Epidemiological investigation of selected pigeon viral infections in Poland
ABSTRACT Due to a lack of data in regard to the spread of viral infections in Polish pigeon populations, studies were undertaken to assess the frequency of adeno-, circo- and herpesvirus infections in flocks of pigeons across the entire country. In total, 107 flocks were examined, of which 61 per cent consisted of racing and 39 per cent of fancy pigeons. The flocks were divided into groups according to breed (racing and fancy pigeons) as well as physical condition (healthy and sick). In the studied pigeon flocks, the pigeon circovirus (PiCV) genetic material was the most frequently detected (44.5-100 per cent depending on the group), pigeon herpesvirus genetic material was second in frequency (0-30 per cent depending on the group), while genetic material of pigeon adenovirus was found only in two flocks of young birds with clinical symptoms of Young Pigeon Disease Syndrome (YPDS). The presence of fowl adenovirus (FAdV) genetic material was not detected in any of the studied flocks. Results obtained demonstrate a wide spread of circovirus in pigeon flocks in Poland, and substantiate earlier theories proposed by other authors, that immunosuppression evoked by PiCV infection is one of the main causative agents of YPDS.
SourceAvailable from: Grzegorz Wozniakowski[Show abstract] [Hide abstract]
ABSTRACT: The occurrence of Columbid herpesvirus-1 (CoHV-1) in domestic pigeons presents a potential threat for their husbandry and trade. CoHV-1 causes Smadel disease among pigeons but may not be manifested by any clinical signs and complicates secondary infections. The material for our study originated from 42 domestic pigeons sent to private veterinary practice in Lublin, Poland between 2011 and 2013. Some of birds showed clinical signs similar to Smadel disease. The cytological examination also indicated on CoHV-1 infection. The incidence of CoHV-1 was tested in DNA extracted from liver of birds by loop-mediated isothermal amplification (LAMP). LAMP was used for the monitoring of CoHV-1 presence among pigeons in Poland. Our study showed LAMP was capable to detect CoHV-1 presence in 8 (19%) out of 42 examined birds without use of any advanced laboratory equipment. The results were confirmed by real-time PCR and virus isolation in chicken embryo fibroblasts. This is the first report on LAMP application for successful detection of CoHV-1 in domestic pigeons.This article is protected by copyright. All rights reserved.Letters in Applied Microbiology 08/2014; DOI:10.1111/lam.12317 · 1.63 Impact Factor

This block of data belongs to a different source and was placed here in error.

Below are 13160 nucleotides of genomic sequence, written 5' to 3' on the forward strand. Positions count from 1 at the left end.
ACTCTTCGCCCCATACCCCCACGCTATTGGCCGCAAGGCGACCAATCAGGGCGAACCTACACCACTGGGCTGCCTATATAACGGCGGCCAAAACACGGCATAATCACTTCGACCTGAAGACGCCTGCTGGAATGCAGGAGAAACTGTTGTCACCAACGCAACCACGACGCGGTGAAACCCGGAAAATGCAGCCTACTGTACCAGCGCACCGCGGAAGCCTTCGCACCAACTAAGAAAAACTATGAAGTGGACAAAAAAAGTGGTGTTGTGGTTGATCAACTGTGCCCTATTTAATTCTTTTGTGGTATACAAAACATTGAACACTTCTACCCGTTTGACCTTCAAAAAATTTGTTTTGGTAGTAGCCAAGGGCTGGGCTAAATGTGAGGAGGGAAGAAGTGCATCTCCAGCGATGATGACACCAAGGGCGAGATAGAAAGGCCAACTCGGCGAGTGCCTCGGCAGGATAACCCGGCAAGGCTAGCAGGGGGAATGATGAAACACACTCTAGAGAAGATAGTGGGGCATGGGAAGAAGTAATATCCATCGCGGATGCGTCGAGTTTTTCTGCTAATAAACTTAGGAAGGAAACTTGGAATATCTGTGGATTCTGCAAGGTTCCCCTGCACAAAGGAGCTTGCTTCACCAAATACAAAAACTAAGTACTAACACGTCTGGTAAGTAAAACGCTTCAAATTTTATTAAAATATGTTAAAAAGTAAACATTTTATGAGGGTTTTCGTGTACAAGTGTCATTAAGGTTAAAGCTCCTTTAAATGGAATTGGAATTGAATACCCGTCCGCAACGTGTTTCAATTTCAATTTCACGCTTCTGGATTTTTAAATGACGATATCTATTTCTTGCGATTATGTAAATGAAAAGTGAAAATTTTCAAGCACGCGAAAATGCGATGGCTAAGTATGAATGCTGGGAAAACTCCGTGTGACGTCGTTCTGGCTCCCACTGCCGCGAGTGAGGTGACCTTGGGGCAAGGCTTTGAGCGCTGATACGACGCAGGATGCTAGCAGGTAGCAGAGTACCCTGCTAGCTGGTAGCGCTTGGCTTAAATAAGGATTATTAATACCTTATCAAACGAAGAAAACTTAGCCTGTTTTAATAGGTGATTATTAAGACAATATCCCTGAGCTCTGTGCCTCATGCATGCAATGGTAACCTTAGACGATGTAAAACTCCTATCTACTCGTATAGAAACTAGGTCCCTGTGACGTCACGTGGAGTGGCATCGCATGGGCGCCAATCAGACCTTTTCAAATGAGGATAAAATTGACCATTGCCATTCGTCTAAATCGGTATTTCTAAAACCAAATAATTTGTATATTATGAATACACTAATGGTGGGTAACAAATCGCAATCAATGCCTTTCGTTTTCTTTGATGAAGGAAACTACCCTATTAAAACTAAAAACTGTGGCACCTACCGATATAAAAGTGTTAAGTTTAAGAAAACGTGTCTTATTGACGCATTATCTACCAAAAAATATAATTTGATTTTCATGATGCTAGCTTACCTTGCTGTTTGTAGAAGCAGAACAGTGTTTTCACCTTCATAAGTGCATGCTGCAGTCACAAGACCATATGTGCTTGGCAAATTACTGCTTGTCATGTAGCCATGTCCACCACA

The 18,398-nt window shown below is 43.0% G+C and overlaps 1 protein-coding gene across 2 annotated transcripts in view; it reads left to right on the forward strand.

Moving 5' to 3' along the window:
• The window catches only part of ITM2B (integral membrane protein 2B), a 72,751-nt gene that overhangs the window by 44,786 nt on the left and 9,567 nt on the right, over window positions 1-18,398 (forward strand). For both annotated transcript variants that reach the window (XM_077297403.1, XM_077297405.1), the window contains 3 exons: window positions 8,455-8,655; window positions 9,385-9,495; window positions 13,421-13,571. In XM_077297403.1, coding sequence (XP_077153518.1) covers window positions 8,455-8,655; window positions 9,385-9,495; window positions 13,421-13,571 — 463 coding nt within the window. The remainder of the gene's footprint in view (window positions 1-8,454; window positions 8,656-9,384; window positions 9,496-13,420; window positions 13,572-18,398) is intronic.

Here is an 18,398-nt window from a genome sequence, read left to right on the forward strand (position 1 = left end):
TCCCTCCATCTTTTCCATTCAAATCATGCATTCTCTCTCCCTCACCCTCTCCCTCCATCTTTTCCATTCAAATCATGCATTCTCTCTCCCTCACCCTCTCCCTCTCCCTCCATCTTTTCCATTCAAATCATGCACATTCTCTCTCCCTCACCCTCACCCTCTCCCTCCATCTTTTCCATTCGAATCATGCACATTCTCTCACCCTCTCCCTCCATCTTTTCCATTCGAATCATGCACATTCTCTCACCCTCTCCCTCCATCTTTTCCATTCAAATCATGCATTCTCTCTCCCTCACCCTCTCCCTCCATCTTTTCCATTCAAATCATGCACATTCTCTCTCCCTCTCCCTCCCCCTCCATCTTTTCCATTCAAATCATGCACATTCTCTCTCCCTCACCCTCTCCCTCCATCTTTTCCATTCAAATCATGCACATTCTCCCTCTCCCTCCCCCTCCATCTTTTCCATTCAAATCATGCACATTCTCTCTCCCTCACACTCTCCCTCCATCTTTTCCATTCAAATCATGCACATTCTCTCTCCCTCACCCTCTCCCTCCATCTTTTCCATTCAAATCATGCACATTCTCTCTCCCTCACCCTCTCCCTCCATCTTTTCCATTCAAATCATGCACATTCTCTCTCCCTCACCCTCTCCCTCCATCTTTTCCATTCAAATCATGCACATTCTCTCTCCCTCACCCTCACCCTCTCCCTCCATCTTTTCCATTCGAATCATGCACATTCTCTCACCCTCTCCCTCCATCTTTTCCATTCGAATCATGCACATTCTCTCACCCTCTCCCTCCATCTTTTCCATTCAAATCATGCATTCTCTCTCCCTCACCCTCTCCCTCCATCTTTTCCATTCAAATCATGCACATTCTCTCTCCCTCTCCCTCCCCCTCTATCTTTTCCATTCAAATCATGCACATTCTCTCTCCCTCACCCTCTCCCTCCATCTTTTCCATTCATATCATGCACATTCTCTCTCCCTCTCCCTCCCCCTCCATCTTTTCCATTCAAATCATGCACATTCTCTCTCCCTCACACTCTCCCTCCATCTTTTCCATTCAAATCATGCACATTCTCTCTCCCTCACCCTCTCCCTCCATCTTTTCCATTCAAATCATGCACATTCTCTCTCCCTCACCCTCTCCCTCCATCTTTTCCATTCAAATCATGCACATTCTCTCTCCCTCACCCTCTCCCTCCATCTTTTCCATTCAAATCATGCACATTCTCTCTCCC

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ABSTRACT: The present study investigated the drug-resistance to the selected antibiotics in Escherichia coli, Salmonella typhimurium and beta-haemolytic coagulase-positive staphylococci isolated from pigeons bred in Poland. In the case of E. coli, tetracyclines and amoxicillin were least effective. In the staphylococci, the highest resistance was detected for oxytetracycline and quinolones and 5% were resistant to methicillin. The lowest drug-resistance was reported for Salmonella typhimurium.Polish journal of veterinary sciences 01/2014; 17(1):169-71. DOI:10.2478/pjvs-2014-0023 · 0.71 Impact Factor
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ABSTRACT: Pigeon circovirus (PiCV) is an immunosuppressive agent widespread throughout the world, which causes a disease in pigeons called Young Pigeon Disease Syndrome. The aim of the study was to evaluate the prevalence of PiCV in Poland and investigate the genetic diversity relative to other known PiCV isolates. Samples from 152 pigeon flocks (88 flocks of racing pigeons and 64 flocks of fancy pigeons) from various regions of Poland were tested by polymerase chain reaction and an approximately 326-base fragment of the capsid protein gene (Cap gene) of the virus was amplified. The average viral prevalence was found to be 70.3% (76.13% in racing pigeons and 62.5% in fancy pigeons). Among the obtained positive samples, 21 were selected for sequencing and a phylogenetic analysis was performed. It was found that the majority of Polish PiCV isolates, to varying degrees, are related to isolates occurring in Europe. It was also observed that the Cap gene is variable and mutations often occur in it, which impacts the amino acid sequences in the capsid protein (nucleotide similarity averaged 86.57%, amino acid similarity averaged 89.02%).Acta Veterinaria Hungarica 03/2014; 62(2):1-10. DOI:10.1556/AVet.2014.004 · 0.80 Impact Factor